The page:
(Washington, DC) - The Peruvian government should turn its domestic violence legislation into a real instrument for the protection of women, Human Rights Watch urged today in a sixteen-page memorandum to the Peruvian congress.
The open memorandum was released one week before Peru's general elections, as the congressional Commission on Women and Human Development drafts amendments to the Law for Protection from Family Violence. The New York-based rights group called for specific reforms to improve the family violence legislation and to strengthen its implementation.
"Peru has been a regional leader in the fight against domestic violence," said Regan Ralph, executive director of the Women's Rights Division of Human Rights Watch. "But Congress must now rectify the law's serious omissions."
Domestic violence is a serious, long-standing problem in Peru, with particular impact on women. Every year, thousands are beaten, raped, or psychologically abused by their intimate partners. Peru adopted the Law for Protection from Family Violence in 1993. The law, one of the first of its kind to be adopted in Latin America, was intended to ensure that victims of domestic violence have swift and effective access to protection and justice, but its impact has been disappointing.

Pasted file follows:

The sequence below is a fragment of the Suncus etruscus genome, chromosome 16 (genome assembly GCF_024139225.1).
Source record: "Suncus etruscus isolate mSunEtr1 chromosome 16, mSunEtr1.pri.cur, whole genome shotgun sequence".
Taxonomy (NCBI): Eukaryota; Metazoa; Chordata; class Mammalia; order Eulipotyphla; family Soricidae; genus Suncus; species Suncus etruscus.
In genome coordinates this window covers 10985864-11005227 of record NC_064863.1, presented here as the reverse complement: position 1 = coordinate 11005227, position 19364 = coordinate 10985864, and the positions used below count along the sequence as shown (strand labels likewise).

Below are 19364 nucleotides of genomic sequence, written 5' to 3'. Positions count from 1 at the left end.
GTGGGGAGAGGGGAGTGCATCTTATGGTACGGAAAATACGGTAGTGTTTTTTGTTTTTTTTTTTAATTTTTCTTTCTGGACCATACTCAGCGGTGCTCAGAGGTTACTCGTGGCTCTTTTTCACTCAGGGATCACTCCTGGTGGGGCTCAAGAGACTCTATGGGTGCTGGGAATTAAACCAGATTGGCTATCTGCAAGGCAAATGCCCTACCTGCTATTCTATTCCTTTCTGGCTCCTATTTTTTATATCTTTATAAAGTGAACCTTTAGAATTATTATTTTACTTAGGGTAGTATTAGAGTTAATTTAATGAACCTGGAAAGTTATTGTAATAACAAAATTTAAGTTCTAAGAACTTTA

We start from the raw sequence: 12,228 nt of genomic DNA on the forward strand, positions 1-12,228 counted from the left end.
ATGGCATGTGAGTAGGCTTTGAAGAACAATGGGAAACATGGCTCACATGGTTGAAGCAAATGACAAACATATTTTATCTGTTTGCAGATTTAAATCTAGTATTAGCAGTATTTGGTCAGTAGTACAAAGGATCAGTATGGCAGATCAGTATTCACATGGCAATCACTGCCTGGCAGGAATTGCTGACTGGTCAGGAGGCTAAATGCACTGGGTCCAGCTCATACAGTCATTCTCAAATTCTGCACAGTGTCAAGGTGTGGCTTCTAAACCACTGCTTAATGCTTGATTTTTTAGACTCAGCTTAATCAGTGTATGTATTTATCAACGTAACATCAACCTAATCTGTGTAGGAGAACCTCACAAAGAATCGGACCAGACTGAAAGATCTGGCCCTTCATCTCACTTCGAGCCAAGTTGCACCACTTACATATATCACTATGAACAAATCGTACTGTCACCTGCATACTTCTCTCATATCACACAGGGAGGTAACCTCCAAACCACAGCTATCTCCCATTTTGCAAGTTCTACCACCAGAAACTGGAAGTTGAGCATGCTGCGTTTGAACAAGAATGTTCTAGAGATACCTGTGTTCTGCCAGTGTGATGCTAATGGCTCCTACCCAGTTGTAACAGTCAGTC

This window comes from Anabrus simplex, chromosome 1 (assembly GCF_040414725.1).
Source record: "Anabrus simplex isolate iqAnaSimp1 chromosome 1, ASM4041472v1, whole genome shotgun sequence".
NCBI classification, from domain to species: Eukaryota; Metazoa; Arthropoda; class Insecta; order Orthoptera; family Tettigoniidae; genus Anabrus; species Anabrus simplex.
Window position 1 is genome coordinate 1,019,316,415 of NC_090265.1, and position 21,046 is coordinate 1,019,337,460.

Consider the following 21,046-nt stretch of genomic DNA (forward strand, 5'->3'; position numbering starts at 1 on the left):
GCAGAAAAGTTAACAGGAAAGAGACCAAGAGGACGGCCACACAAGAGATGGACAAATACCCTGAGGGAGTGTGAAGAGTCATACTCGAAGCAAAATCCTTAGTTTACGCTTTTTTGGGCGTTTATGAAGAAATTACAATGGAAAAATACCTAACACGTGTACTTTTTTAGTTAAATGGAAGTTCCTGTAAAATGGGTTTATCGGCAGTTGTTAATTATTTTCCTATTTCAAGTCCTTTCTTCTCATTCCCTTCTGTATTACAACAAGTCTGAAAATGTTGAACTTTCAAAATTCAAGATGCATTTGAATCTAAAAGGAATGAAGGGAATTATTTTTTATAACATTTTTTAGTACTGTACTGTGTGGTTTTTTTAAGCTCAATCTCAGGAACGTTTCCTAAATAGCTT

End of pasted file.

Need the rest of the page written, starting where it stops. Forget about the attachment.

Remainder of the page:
Although strengthened in 1997, the law still contains serious flaws. It does not protect women from marital rape or stalking, nor does it apply to women who are harassed or beaten by intimate partners if they are not living together. The law makes conciliation an obligation, rather than an option, in cases of domestic violence. This means women are forced to go to at least one conciliation hearing with their abusers before they can pursue their charges in court.
In addition, the judicial system appears fraught with bias. Police and medical examiners sometimes treat women in a hostile and degrading manner, state prosecutors fail to request available protection measures, and judges minimize the harm that domestic violence causes.
Human Rights Watch urged the Comission on Women and Human Development to strengthen the definition of family violence, eliminate mandatory conciliation sessions between women and their abusers, and provide for more rigorous oversight and training of police, forensic doctors, state prosecutors, and judges.
"Good laws are important, but they're not enough," said Ralph. "Those laws have to be put into practice-and that's the true test of Peru's commitment to women's human rights."